Difficulty connecting young people with support services

When young people attend school, various stakeholders can detect students who need help and intervene quickly when necessary. However, during the confinement period, youth with substance abuse problems are much harder to identify and assist. It is also harder to connect them with support resources while maintaining confidentiality.

Risk of overdosing after taking a break

Because people can develop a tolerance for substances they consume regularly, they can be at greater risk of an overdose after an unwanted withdrawal period. So substance users may try to consume the same amount as before the confinement, but their body’s tolerance to the substance will have diminished.[10]

Weaker influence of protective factors

It is hard to predict the effects of social networks and the family environment on substance use in this particular situation. Has screen time increased, and how might greater screen time affect youth behaviour, including substance use habits? Are youth being exposed to different role models? Are they getting less exposure to positive role models they would normally encounter at school, in community organizations, or their friends, and how might this affect them?

Might there be positive impacts?

Could the current situation have positive impacts for some young people? Given that the confinement could bring families closer together, promote parental dialogue and support, and reduce access to certain substances for many young people, might we observe a reduction in initiation to such substances or in their use among those who were only in an experimental phase?

Only studies on this subject after the crisis will elucidate its positive and negative effects on substance use.


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More food for thought


Our thanks to Marie-Claude Sauvé, director of Cumulus, for her assistance with finding sources of data on the determinant “Tobacco, alcohol and drugs.”

Thank you also to Isabelle Archambault, associate professor at Université de Montréal; Canada Research Chair on School, Child Well-Being, and Educational Success; and co-holder of the Myriagone – McConnell-Université de Montréal Research Chair in Knowledge Mobilization Among Youth for her assistance in reviewing the article on the determinant “Tobacco, alcohol and drugs.”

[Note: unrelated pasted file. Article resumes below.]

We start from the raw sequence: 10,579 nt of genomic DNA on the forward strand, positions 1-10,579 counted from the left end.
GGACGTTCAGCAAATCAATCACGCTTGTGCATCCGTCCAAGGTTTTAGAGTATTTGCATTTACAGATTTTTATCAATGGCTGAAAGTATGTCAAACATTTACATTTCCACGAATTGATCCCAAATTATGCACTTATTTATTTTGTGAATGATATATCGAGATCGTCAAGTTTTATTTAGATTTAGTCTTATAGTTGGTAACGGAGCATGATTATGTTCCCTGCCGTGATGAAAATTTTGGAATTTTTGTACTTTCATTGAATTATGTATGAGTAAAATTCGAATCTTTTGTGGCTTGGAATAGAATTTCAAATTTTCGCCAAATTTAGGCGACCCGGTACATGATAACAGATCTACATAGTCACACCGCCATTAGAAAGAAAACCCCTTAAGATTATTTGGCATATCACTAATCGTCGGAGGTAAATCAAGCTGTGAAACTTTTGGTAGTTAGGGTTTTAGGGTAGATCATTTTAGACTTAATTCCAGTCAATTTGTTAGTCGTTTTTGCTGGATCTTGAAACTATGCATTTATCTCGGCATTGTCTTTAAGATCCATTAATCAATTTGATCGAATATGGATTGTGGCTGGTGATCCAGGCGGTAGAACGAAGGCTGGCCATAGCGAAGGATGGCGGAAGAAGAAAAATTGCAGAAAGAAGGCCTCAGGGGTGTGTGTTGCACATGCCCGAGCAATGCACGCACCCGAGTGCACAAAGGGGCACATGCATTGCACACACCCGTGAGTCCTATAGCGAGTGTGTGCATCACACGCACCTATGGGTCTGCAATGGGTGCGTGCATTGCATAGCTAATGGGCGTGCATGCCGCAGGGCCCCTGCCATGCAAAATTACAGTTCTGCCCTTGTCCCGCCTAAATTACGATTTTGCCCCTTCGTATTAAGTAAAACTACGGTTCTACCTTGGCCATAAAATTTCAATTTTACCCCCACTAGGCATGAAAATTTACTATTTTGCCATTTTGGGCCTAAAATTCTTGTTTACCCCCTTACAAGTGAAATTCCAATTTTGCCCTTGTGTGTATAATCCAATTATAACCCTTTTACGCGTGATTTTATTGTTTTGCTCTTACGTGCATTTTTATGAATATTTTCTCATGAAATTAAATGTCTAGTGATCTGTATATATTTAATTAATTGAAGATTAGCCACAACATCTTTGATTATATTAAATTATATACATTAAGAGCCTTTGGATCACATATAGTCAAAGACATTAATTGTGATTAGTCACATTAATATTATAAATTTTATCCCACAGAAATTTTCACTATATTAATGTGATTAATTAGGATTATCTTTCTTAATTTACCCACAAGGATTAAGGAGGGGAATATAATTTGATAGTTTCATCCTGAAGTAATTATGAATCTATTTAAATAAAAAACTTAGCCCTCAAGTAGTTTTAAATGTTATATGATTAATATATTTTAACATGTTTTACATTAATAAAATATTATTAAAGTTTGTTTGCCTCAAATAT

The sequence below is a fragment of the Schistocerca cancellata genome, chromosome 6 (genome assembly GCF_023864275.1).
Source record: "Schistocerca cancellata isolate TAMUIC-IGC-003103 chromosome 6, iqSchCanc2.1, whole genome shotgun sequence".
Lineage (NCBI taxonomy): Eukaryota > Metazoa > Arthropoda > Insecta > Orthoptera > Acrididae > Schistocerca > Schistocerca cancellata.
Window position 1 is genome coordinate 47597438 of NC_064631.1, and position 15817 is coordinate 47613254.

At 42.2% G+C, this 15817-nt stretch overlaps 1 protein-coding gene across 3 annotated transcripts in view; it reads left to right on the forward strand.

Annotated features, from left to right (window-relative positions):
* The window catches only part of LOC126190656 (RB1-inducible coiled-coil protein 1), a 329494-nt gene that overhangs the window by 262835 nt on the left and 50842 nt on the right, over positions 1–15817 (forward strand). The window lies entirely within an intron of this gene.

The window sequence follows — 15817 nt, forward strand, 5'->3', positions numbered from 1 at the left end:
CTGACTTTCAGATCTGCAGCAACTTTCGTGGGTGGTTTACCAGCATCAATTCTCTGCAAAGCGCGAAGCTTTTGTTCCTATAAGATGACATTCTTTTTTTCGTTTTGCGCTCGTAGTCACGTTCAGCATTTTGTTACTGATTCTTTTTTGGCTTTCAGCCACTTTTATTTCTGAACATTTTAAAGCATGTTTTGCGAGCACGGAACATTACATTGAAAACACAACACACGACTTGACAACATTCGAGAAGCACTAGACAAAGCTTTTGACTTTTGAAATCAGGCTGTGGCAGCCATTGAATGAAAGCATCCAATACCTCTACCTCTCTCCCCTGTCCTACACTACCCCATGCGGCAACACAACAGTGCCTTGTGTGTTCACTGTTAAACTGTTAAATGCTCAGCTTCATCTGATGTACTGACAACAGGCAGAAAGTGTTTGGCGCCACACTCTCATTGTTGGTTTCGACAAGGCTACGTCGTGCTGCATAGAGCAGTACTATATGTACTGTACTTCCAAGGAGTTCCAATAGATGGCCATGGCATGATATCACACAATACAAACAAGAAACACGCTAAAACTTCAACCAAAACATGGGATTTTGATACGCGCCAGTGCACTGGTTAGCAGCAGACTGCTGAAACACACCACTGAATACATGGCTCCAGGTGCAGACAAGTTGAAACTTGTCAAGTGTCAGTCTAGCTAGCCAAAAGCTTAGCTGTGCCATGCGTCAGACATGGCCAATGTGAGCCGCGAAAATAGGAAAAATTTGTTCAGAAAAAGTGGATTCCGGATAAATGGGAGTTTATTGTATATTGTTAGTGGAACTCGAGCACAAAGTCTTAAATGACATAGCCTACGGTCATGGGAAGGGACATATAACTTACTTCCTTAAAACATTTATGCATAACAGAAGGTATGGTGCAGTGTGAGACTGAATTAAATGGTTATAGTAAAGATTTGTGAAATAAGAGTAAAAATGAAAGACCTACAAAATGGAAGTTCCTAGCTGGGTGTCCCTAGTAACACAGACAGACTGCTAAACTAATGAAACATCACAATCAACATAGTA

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[1] Gagnon, H. and L. Rochefort (2010), L’usage de substances psychoactives chez les jeunes Québécois: conséquences et facteurs associés, Institut national de santé publique du Québec, no. 1102, 43 pp.

[2] Agence de la santé et des services sociaux de Montréal. (2014). L’usage de la cigarette chez les jeunes du secondaire à Montréal. 7.

[3] CIUSSS du Centre-Sud-de-l’Île-de-Montréal. (2018). Consommation d’alcool et de drogues chez les élèves du secondaire à Montréal: Quelques données. 14.

[4] Réunir Réussir, Taking Effective Action on the Determinants of School Perseverance and Educational Success, Fact sheet 5: Tobacco, alcohol and drugs, 2013

[5] CIUSSS du Centre-Sud-de-l’Île-de-Montréal. (2018). Consommation d’alcool et de drogues chez les élèves du secondaire à Montréal: Quelques données. 3. 

[6] Léger survey sponsored by the Association pour la santé publique du Québec

[7] ;


[9] Institut national de santé publique du Québec. (2010). L’usage de substances psychoactives chez les jeunes Québécois, Conséquences et facteurs associés.  15. 

[10] – s1